Dec 4, 2023
The Israelites knew captivity. They lived in oppression. The enemy burnt down their homes. Their generational wealth was stolen. Their communities were displaced and scattered. They knew great trouble.
As many do, Israel tended to blame God for their miserable condition. They said in exile,
14 “The Lord has forsaken me; my Lord has forgotten me.” (Isaiah 49:14 ESV)
They turned to God in their painful state and accused Him, “You have divorced us without cause! You have sold us, Your children into slavery like one who must pay off his debts.”
To these accusations God responded,
1...“Where is your mother’s certificate of divorce, with which I sent her away? Or which of my creditors is it to whom I have sold you?”... (Isaiah 50:1 ESV)
With rhetorical questions, the LORD exposed the empty and false accusations of the self-righteous and proud Israelites who would rather blame God than face the truth. God did not prove unfaithful; instead, they acted unfaithfully. God did not send them away in divorce, they had committed adultery with other gods. God did not sell them into slavery; they gave themselves willfully to other slave masters.
1...Behold, for your iniquities you were sold, and for your transgressions your mother was sent away. (Isaiah 50:1)
The Israelites could not escape the truth about their condition. They knew trouble on account of their iniquities and transgressions. They threw off the Law of God and suffered the ruin that comes as fruit on the vine of rebellion.
Not only had the exile come about by their own sin, but their sin kept them languishing in their ruin. God at no time lost the power and willingness to save and rescue, redeem and restore. He actively sought to reconcile. He pursued them. He sought them. But, Israel refused to return.
2 Why, when I came, was there no man; why, when I called, was there no one to answer? Is my hand shortened, that it cannot redeem? Or have I no power to deliver? (Isaiah 50:2 ESV)
God spoke to them, and they covered their ears as an irritated young child hoping to shield their ears from an annoying sound. The LORD sent His prophets, and Israel killed them. God still possessed the power to save. Nothing became too hard for Him. Just as He delivered Israel from Egypt with sovereign might, so He could have brought them up out of captivity from Babylon. But Israel, filled with ingratitude, rebellion, and contempt chose to ignore God’s initiative. They rejected His hand and persisted in blaming Him for their fate.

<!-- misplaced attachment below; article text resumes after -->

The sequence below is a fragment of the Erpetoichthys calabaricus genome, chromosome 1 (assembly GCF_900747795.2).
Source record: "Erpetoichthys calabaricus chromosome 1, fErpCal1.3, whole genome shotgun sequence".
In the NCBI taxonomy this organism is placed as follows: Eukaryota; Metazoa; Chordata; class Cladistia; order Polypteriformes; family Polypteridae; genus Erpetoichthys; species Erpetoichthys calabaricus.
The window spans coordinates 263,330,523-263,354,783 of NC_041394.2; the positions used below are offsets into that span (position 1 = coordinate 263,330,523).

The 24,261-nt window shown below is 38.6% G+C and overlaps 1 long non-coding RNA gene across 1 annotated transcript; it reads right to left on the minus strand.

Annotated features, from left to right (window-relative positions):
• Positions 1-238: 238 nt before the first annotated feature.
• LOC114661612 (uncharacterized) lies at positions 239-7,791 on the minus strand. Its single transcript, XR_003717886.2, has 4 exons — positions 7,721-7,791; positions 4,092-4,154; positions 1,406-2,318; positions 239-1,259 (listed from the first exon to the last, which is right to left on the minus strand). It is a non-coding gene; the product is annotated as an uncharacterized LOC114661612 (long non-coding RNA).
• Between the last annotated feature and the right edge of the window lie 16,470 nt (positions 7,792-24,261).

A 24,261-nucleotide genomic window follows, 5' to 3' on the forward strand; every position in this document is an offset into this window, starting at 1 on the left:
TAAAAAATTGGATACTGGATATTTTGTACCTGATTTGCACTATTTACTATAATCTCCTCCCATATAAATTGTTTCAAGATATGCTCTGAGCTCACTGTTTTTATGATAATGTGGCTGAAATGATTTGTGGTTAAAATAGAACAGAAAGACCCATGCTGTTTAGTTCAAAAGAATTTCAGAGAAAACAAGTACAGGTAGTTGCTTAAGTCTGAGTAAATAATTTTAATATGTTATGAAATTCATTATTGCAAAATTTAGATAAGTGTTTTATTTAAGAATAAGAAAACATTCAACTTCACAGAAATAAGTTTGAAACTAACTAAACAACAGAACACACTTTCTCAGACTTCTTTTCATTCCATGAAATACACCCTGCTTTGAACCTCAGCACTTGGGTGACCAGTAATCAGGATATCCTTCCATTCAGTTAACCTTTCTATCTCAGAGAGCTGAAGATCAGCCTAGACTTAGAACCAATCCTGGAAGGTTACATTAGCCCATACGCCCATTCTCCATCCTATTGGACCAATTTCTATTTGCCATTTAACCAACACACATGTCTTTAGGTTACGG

God stands willing to rescue and redeem.
The LORD’s willingness and ability to save shines brightest in the person and work of His Servant, Jesus. How willing is the LORD to save His people? So willing that
16 ...“he gave his only Son, that whoever believes in him should not perish but have eternal life. (John 3:16 ESV)
God “did not spare His own Son, but gave Him up for us all...” (Ro 8:32).
The depth of the athlete's will to win manifests itself in his giving up tasty foods to stick to a rigid diet, in his waking early in the morning before anyone else to throw weights around in the gym, and in his saying, “No!” to many good and pleasurable things in order to perfect his craft through hours of practice.
The depths of God’s will to save manifests itself in His sending His Son as an atoning sacrifice for the sins of His enemies.
6 For while we were still weak, at the right time Christ died for the ungodly. 7 For one will scarcely die for a righteous person—though perhaps for a good person one would dare even to die— 8 but God shows his love for us in that while we were still sinners, Christ died for us.
Even in our sin, God stands ready to save.
37 “O Jerusalem, Jerusalem, the city that kills the prophets and stones those who are sent to it! How often would I have gathered your children together as a hen gathers her brood under her wings, and you were not willing! (Matthew 23:37 ESV)
Do not persist in your rebellion
Sin brings brokenness. For a season, sin gratifies the flesh, but destruction and death soon follow.
Each of our lives knows the effects of sin, “for all have sinned and fallen short of the glory of God” (Ro 3:23). Our marriages know pain. Our work knows frustration. Our communities know deep fractures. Our bodies know decay. Our hearts know despair. Our minds know weariness. While some confuse this earthly world with hell, no one confuses it with heaven. We live our lives exiled from the Garden, separated from paradise, and isolated from the presence of God.
The good news which comes to us first through prophets such as Isaiah and now through the Servant, Jesus Christ, announces to us that in spite of our rebellion God stands ready with eagerness to save His people from their sins. He has gone to great lengths to rescue us, restore us, and reconcile us.
Do not be like Israel in the days of Isaiah. They blamed God for the consequences of their own actions. They looked around at their ruin, the ruin they themselves caused, and lashed out at God. Rather than standing amazed at God’s extreme patience and unimaginable willingness to forgive, they grew even harder in their hearts. They despised Him. They rejected Him. They persisted in their rebellion even as their Savior stood ready to welcome them back into His arms. Do not be like Israel. Hear the good news. Receive such news with joy and faith. Return to the LORD your God and once again enjoy Him.